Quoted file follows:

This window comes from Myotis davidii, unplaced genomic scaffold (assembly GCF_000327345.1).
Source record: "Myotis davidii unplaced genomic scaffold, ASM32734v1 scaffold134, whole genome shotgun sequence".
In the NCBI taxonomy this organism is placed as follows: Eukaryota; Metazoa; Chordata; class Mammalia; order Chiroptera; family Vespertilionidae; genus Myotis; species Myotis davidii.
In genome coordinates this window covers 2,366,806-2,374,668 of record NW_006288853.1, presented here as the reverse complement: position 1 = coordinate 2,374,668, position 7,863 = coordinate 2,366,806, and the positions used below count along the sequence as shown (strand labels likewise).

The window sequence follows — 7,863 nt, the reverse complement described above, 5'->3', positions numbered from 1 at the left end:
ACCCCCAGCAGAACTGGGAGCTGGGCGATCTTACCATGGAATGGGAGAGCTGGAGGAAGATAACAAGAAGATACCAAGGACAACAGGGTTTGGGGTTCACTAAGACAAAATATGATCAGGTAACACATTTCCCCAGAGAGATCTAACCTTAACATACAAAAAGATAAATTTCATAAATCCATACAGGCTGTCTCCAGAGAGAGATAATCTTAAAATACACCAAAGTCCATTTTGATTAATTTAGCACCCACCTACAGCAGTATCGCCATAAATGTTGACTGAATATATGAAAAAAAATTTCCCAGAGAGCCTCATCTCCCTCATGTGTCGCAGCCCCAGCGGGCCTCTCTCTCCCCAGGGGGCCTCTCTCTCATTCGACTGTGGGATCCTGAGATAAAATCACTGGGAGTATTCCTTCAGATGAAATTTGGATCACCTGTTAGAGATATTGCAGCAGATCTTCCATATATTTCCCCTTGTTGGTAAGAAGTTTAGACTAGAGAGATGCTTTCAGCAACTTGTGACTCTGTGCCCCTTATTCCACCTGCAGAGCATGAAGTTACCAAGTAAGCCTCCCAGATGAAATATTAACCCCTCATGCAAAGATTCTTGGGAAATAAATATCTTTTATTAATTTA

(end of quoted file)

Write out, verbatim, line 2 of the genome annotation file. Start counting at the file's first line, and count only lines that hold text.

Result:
Source record: "Myotis davidii unplaced genomic scaffold, ASM32734v1 scaffold134, whole genome shotgun sequence".